2012 is reportedly the hottest year on record in many parts of the country. Combine this with widespread drought, and the consequence is that many homeowners are rethinking their home’s landscape plant choices. One option is replacing water-hungry turf grass with synthetic grass.
Synthetic turf has obvious self-evident benefits, but it has disadvantages that must be considered as well. In hot climates, synthetic turf can generate significant heat, so limited how much and where it’s laid in hot climates is both a function of design and usability. Texas A&M Agrilife Extension turfgrass specialist Dr. James McAfee estimated artificial turf in landscapes can reach 140 degrees.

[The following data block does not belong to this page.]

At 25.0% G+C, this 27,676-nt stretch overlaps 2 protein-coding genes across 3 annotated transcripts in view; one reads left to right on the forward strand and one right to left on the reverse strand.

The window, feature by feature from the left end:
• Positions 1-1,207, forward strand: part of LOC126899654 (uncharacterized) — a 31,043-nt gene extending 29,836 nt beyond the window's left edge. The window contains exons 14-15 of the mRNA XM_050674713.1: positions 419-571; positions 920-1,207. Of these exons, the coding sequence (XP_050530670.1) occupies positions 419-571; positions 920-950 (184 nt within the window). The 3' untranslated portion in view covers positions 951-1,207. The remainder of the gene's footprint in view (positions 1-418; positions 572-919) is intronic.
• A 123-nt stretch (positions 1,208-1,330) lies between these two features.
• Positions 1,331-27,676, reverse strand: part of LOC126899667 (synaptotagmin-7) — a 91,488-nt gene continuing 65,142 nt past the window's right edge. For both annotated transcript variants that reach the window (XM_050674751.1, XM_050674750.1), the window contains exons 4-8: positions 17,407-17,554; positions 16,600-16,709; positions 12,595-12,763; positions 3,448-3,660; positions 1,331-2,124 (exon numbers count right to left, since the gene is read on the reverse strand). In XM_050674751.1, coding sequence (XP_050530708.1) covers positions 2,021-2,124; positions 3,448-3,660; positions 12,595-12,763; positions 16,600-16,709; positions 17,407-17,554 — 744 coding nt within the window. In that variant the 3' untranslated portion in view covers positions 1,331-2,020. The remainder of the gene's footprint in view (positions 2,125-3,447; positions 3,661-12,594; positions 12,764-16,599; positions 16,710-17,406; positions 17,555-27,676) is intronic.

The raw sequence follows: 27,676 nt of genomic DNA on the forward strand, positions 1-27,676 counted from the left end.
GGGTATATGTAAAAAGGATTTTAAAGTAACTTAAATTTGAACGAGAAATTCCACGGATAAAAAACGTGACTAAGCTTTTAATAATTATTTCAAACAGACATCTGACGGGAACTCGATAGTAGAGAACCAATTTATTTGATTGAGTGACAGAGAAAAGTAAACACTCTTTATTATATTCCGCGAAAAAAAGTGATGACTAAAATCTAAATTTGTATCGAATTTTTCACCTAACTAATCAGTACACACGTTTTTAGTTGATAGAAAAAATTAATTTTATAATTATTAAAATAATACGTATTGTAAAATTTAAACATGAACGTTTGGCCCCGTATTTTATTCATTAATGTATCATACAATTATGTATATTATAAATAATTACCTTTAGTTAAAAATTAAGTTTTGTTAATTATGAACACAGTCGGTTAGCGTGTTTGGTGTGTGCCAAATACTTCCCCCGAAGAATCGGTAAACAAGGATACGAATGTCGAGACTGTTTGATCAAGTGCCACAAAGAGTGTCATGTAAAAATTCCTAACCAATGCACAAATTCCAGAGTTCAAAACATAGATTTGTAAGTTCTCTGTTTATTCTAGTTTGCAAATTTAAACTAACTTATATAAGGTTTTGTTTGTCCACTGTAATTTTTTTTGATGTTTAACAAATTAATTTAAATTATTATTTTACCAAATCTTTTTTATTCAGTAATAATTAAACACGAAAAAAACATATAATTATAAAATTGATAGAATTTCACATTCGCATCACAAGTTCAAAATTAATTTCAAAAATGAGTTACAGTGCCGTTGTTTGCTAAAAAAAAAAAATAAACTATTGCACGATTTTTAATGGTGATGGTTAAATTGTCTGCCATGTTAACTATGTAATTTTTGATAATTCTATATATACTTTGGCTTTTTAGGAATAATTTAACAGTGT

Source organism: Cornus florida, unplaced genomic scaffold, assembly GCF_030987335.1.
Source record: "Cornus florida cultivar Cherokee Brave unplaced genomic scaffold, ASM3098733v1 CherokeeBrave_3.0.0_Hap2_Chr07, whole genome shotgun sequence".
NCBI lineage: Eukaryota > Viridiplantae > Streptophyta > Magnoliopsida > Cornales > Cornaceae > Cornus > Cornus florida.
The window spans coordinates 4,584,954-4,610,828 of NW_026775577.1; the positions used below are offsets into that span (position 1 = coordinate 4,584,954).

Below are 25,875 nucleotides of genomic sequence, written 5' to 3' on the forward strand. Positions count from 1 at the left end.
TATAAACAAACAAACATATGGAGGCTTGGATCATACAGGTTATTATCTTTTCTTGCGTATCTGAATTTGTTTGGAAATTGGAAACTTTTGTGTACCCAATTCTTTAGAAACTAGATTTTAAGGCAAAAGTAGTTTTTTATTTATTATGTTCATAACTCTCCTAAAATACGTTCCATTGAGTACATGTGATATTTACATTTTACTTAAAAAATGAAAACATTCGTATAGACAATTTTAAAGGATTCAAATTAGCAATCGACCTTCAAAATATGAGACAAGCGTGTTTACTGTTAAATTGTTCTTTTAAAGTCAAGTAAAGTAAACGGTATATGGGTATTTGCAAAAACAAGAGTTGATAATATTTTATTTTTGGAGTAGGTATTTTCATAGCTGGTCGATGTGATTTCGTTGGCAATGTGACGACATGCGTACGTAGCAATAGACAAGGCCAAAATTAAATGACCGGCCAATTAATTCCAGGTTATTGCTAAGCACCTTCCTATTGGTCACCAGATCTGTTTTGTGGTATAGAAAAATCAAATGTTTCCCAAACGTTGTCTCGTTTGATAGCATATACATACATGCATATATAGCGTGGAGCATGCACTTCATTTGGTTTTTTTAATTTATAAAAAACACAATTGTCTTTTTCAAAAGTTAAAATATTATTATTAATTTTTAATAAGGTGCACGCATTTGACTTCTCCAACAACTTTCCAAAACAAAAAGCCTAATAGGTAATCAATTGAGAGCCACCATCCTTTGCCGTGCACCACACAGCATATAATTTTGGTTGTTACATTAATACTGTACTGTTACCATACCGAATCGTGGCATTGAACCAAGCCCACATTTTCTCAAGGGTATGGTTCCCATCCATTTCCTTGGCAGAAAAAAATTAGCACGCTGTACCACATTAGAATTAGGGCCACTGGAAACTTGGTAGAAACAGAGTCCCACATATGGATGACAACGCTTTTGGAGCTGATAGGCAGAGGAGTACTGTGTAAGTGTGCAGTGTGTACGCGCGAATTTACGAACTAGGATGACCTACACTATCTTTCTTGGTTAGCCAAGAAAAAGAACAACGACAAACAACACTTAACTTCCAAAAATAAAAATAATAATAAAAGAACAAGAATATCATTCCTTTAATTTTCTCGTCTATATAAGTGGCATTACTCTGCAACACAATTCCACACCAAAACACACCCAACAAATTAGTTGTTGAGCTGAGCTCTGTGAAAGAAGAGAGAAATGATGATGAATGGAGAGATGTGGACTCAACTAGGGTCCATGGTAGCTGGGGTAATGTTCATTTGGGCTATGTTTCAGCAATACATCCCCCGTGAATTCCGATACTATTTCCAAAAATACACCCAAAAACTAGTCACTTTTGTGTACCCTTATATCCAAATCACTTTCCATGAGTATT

While synthetic grass will reduce the water bill, it may not have a similar lowering effect on the electric bill. Synthetic lawns can produce an additional heat load on the home, but a well-designed installation plan can minimize this. Also, continuing advancements in new coating designs to lower heat output may soon take such disadvantages off the table.
Design principles being taught to landscape architects nationwide include the use of smaller turf areas for lower resource input, to which synthetic turf may play a part.
Tips For Synthetic Grass Installation
Good compaction is required to ensure the synthetic material doesn't develop ruts as the fill material responds to equipment and foot traffic over the life of the product.
Install synthetic grass brands that offer good drainage, especially if trees are planted nearby.
Limit the area of installed synthetic grass. Stick to small areas such as utility corridors, putting greens or small shaded strips between beds that otherwise would be planted in real turf.